Non-academic experiences don’t always map to academic experiences. This is one of the key messages that have emerged from a series of focus groups we’ve conducted with students at Vanderbilt about technology in and out of the classroom. Many of our students (again, not all!) see their academic lives and personal lives as distinct and separate. Many don’t want their academic activities to intrude in their personal online spaces, and some find it challenging to take a tool they use for recreation (say, Twitter) and use it for academic work. Let’s not assume that students can transfer their understanding and usage of technology between contexts with ease.
“Native” and “immigrant” are complex terms. Let me quote Kwandell Peterson, who left this comment the last time I blogged about “digital natives,” back in 2011: “There’s also a small but vocal contingent of humanities professors who will point out that the analogy to ‘natives’ has problematic colonialist overtones.” “Immigrant” has a different, but related, set of connotations with it these days, too.
In the context of these concerns, I think there’s still some value in Prensky’s 2001 article. The idea that one’s experiences with technology might shape one’s expectations for learning makes sense to me, especially if I consider the kinds of things that James Paul Gee writes about games and learning. Back in 1985, I remember playing the original Nintendo version of Super Mario Bros. Like many Nintendo games of that era, it came with an instruction book, and I remember reading those instruction books before and during gameplay.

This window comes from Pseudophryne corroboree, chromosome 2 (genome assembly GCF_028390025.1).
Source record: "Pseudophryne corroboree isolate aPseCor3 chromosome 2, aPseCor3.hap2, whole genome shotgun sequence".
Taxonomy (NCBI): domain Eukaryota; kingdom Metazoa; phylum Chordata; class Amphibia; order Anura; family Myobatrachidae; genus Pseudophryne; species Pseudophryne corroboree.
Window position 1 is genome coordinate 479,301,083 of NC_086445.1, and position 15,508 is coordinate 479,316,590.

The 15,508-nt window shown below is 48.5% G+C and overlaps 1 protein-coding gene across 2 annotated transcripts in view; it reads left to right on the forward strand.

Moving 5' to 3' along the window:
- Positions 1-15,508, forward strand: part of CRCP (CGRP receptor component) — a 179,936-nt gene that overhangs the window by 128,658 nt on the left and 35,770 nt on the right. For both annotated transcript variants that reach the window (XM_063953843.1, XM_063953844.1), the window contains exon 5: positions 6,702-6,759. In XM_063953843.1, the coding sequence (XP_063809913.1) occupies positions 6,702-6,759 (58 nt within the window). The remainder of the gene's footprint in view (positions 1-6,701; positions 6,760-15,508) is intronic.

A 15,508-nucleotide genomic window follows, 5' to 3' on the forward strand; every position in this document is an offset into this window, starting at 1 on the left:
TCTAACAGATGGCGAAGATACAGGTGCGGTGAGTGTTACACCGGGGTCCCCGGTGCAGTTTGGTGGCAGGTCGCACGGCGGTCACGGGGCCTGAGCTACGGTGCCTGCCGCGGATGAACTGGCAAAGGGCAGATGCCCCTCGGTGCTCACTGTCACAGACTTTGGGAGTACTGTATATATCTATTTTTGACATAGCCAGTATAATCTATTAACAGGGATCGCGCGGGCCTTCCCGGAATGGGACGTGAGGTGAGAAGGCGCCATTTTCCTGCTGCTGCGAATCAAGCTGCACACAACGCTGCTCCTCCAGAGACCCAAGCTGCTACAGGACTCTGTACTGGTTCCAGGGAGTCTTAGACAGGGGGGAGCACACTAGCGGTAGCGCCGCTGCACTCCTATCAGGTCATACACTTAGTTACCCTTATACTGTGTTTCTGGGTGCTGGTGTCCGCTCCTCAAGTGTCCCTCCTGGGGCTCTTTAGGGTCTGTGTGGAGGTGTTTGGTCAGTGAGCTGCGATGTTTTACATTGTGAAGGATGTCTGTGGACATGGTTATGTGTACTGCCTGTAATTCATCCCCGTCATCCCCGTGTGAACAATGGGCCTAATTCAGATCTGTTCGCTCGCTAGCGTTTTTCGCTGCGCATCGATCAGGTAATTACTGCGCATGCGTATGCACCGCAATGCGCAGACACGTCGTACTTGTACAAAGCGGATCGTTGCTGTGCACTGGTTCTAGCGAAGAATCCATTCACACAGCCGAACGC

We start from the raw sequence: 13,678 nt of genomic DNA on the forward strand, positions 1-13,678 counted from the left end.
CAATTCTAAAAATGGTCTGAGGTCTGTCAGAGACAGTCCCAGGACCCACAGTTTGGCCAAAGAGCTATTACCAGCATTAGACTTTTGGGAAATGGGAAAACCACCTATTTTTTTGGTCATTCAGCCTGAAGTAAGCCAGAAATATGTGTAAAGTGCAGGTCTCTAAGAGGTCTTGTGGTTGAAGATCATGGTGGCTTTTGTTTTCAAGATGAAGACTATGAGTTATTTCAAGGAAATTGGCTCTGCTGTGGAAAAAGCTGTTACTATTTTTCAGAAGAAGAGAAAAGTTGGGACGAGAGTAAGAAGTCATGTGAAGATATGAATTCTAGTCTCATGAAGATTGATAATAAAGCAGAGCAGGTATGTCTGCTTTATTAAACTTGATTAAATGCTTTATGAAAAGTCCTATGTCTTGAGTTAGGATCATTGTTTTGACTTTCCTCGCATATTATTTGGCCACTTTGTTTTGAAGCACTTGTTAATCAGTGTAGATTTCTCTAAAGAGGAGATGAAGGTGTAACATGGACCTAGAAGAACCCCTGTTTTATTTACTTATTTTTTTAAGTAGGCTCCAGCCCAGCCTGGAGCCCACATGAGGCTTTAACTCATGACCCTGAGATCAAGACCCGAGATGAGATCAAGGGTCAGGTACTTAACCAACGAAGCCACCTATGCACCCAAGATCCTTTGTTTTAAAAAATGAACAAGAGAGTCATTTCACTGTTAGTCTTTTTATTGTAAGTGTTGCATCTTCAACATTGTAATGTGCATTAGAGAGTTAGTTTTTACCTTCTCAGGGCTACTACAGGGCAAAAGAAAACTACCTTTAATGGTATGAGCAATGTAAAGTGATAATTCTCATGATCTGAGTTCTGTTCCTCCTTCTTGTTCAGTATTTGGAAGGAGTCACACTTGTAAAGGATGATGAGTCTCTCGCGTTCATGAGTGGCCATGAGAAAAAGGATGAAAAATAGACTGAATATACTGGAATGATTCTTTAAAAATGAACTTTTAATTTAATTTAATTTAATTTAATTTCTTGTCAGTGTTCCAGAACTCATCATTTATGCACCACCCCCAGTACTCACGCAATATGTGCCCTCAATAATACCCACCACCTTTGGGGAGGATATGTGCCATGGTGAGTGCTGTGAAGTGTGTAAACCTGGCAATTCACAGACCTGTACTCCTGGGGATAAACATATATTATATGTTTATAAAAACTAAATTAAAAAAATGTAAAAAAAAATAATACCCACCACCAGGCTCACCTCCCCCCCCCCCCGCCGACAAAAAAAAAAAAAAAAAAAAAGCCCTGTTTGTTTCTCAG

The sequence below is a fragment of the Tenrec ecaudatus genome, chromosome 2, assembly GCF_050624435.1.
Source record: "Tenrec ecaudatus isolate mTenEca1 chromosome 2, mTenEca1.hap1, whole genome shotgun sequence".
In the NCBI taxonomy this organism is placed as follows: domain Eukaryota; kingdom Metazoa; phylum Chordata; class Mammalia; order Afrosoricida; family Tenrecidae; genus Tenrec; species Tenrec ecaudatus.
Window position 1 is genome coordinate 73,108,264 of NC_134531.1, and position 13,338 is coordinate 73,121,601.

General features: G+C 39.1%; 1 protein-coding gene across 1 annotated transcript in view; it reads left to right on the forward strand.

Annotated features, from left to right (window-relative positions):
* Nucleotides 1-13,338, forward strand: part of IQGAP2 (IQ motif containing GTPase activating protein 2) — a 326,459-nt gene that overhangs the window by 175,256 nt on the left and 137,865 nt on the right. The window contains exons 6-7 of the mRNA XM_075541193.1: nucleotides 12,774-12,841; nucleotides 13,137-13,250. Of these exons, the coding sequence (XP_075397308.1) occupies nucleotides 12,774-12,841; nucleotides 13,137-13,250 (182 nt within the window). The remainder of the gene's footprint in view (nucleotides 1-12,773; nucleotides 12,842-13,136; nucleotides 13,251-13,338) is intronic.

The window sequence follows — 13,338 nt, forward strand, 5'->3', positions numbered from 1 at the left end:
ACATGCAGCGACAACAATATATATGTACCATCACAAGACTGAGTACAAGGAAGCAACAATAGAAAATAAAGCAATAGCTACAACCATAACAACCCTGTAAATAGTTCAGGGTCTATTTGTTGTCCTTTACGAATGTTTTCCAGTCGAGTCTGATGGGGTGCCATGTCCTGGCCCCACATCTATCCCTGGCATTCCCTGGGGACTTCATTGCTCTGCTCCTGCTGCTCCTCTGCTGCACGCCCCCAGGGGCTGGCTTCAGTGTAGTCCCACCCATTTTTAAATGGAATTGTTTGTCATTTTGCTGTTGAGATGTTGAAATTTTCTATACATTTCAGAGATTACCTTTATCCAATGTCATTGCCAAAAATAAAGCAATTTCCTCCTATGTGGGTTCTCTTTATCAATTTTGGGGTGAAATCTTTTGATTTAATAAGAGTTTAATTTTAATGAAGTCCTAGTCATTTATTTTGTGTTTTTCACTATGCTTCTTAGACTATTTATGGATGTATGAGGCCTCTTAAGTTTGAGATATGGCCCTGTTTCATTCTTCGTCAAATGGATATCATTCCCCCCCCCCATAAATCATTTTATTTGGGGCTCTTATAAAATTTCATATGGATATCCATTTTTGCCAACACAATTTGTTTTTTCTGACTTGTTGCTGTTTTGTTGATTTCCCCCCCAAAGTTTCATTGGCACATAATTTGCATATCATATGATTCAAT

Years later, playing Super Mario Galaxy on the Nintendo Wii with my daughter, I kept checking the instruction book that came with the game, but it was basically useless for learning how to play. Instead, the game itself taught you how to play, as you went along. Game mechanics were introduced as they were needed, typically with some mushroom character explaining how the mechanic worked, along with a space to practice the mechanic without enemies around.
Here’s another difference: When you fail at Super Mario Galaxy, you need only backtrack a little bit and try again. When you fail at Super Mario Bros., you start the entire game over. Might experiences learning through failure in games like Super Mario Galaxy make it challenging for students to deal with the high stakes we often put on failure in the college classroom?
Caveats, caveats, caveats. Not all students play games like Mario Galaxy. There are plenty of older adults who do play games like Mario Galaxy. And maybe, just maybe, certain video games are doing a better job tapping into fundamental learning processes than we are. Still, I think that individual differences matter, and if we are to practice student-centered instruction, we need to learn about and be responsive to our students’ differences.
That line of thought led me, during my workshop this week, to a series of efforts to understand student perspectives on technology. See my slides, embedded below, for some data points.